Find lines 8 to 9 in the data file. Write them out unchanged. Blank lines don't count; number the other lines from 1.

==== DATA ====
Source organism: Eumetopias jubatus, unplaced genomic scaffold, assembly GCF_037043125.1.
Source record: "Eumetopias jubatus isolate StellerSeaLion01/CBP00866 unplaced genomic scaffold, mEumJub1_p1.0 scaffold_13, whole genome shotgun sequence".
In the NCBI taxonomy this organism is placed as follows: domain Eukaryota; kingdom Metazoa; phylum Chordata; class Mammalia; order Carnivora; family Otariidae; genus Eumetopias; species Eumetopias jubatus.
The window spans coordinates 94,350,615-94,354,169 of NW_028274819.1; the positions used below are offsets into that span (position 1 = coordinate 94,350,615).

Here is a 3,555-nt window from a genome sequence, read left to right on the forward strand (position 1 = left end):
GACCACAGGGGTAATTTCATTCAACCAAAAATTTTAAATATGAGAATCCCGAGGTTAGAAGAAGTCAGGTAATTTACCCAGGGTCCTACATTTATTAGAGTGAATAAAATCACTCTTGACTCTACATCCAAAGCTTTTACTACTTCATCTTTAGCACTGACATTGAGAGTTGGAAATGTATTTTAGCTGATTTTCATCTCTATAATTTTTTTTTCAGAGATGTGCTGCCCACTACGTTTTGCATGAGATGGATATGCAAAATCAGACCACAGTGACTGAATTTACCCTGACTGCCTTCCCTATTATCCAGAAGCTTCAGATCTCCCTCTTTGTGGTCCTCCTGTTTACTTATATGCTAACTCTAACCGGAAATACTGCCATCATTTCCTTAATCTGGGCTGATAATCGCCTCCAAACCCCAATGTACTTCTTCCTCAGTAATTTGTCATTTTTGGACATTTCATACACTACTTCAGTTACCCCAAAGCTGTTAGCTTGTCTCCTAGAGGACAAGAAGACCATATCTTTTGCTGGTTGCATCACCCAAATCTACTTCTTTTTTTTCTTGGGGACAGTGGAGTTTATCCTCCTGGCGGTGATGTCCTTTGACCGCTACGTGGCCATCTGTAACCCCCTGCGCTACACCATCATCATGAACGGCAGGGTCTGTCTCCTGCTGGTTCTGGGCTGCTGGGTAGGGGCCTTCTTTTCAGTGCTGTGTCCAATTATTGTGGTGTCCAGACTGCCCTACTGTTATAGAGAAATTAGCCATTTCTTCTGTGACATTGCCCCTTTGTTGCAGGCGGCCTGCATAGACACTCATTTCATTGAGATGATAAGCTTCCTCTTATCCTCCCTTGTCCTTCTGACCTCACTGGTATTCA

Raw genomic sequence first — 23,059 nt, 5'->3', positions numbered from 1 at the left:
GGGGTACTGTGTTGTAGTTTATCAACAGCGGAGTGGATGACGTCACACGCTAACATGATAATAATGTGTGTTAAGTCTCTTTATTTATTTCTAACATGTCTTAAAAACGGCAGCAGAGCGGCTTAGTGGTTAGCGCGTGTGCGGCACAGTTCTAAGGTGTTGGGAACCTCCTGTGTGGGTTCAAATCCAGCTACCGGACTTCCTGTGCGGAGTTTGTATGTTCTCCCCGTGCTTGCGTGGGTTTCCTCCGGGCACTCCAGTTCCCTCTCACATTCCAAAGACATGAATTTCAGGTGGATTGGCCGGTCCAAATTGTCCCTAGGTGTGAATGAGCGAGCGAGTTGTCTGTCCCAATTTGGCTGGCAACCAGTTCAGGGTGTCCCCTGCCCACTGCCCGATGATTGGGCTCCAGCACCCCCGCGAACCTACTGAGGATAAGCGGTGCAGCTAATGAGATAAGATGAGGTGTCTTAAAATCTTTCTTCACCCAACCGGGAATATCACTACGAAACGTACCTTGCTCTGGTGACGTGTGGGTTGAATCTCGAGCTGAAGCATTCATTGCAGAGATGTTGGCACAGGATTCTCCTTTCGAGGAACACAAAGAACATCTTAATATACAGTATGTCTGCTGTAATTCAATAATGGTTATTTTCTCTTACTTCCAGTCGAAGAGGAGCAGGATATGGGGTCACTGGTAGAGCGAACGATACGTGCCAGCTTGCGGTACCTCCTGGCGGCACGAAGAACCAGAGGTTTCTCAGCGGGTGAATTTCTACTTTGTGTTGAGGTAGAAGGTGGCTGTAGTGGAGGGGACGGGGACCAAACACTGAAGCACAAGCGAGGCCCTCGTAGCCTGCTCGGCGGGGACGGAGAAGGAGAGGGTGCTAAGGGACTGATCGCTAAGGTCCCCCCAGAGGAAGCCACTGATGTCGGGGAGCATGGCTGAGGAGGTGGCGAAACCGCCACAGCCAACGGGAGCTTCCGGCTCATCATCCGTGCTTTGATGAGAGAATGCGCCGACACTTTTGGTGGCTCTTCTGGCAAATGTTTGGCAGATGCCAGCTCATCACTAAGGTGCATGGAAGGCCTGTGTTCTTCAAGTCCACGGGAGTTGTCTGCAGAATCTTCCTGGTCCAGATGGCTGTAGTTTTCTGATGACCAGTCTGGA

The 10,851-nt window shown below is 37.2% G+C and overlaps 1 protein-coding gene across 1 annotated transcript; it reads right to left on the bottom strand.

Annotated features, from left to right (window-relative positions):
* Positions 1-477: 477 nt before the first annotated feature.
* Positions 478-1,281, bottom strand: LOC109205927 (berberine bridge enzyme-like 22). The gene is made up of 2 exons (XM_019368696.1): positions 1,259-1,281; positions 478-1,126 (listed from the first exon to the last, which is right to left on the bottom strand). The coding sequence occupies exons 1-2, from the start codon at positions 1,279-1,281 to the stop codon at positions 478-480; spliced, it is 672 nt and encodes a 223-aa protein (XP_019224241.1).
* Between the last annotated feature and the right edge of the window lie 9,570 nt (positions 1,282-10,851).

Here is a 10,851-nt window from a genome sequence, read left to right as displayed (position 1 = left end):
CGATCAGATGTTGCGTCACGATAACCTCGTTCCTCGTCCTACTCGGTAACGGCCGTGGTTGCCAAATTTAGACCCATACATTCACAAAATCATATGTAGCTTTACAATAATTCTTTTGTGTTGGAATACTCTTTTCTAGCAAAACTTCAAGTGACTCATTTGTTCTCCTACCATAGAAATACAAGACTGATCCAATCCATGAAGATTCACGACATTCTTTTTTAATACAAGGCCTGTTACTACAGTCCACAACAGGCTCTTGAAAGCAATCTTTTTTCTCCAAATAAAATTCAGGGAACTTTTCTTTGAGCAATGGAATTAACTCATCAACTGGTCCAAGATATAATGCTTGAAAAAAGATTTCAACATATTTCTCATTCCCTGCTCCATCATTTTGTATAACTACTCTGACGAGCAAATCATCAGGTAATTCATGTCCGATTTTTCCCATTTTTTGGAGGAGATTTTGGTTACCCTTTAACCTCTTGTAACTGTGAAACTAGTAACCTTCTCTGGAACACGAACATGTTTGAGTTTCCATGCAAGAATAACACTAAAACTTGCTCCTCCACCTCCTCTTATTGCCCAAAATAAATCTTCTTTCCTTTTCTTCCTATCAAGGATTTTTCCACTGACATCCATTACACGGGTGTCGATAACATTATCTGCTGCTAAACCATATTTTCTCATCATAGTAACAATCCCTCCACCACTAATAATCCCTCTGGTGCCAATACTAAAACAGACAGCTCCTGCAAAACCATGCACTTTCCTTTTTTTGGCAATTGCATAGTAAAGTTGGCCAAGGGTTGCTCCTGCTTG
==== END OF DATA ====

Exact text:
GGGGTACTGTGTTGTAGTTTATCAACAGCGGAGTGGATGACGTCACACGCTAACATGATAATAATGTGTGTTAAGTCTCTTTATTTATTTCTAACATGTCTTAAAAACGGCAGCAGAGCGGCTTAGTGGTTAGCGCGTGTGCGGCACAGTTCTAAGGTGTTGGGAACCTCCTGTGTGGGTTCAAATCCAGCTACCGGACTTCCTGTGCGGAGTTTGTATGTTCTCCCCGTGCTTGCGTGGGTTTCCTCCGGGCACTCCAGTTCCCTCTCACATTCCAAAGACATGAATTTCAGGTGGATTGGCCGGTCCAAATTGTCCCTAGGTGTGAATGAGCGAGCGAGTTGTCTGTCCCAATTTGGCTGGCAACCAGTTCAGGGTGTCCCCTGCCCACTGCCCGATGATTGGGCTCCAGCACCCCCGCGAACCTACTGAGGATAAGCGGTGCAGCTAATGAGATAAGATGAGGTGTCTTAAAATCTTTCTTCACCCAACCGGGAATATCACTACGAAACGTACCTTGCTCTGGTGACGTGTGGGTTGAATCTCGAGCTGAAGCATTCATTGCAGAGATGTTGGCACAGGATTCTCCTTTCGAGGAACACAAAGAACATCTTAATATACAGTATGTCTGCTGTAATTCAATAATGGTTATTTTCTCTTACTTCCAGTCGAAGAGGAGCAGGATATGGGGTCACTGGTAGAGCGAACGATACGTGCCAGCTTGCGGTACCTCCTGGCGGCACGAAGAACCAGAGGTTTCTCAGCGGGTGAATTTCTACTTTGTGTTGAGGTAGAAGGTGGCTGTAGTGGAGGGGACGGGGACCAAACACTGAAGCACAAGCGAGGCCCTCGTAGCCTGCTCGGCGGGGACGGAGAAGGAGAGGGTGCTAAGGGACTGATCGCTAAGGTCCCCCCAGAGGAAGCCACTGATGTCGGGGAGCATGGCTGAGGAGGTGGCGAAACCGCCACAGCCAACGGGAGCTTCCGGCTCATCATCCGTGCTTTGATGAGAGAATGCGCCGACACTTTTGGTGGCTCTTCTGGCAAATGTTTGGCAGATGCCAGCTCATCACTAAGGTGCATGGAAGGCCTGTGTTCTTCAAGTCCACGGGAGTTGTCTGCAGAATCTTCCTGGTCCAGATGGCTGTAGTTTTCTGATGACCAGTCTGGA

The 10,851-nt window shown below is 37.2% G+C and overlaps 1 protein-coding gene across 1 annotated transcript; it reads right to left on the bottom strand.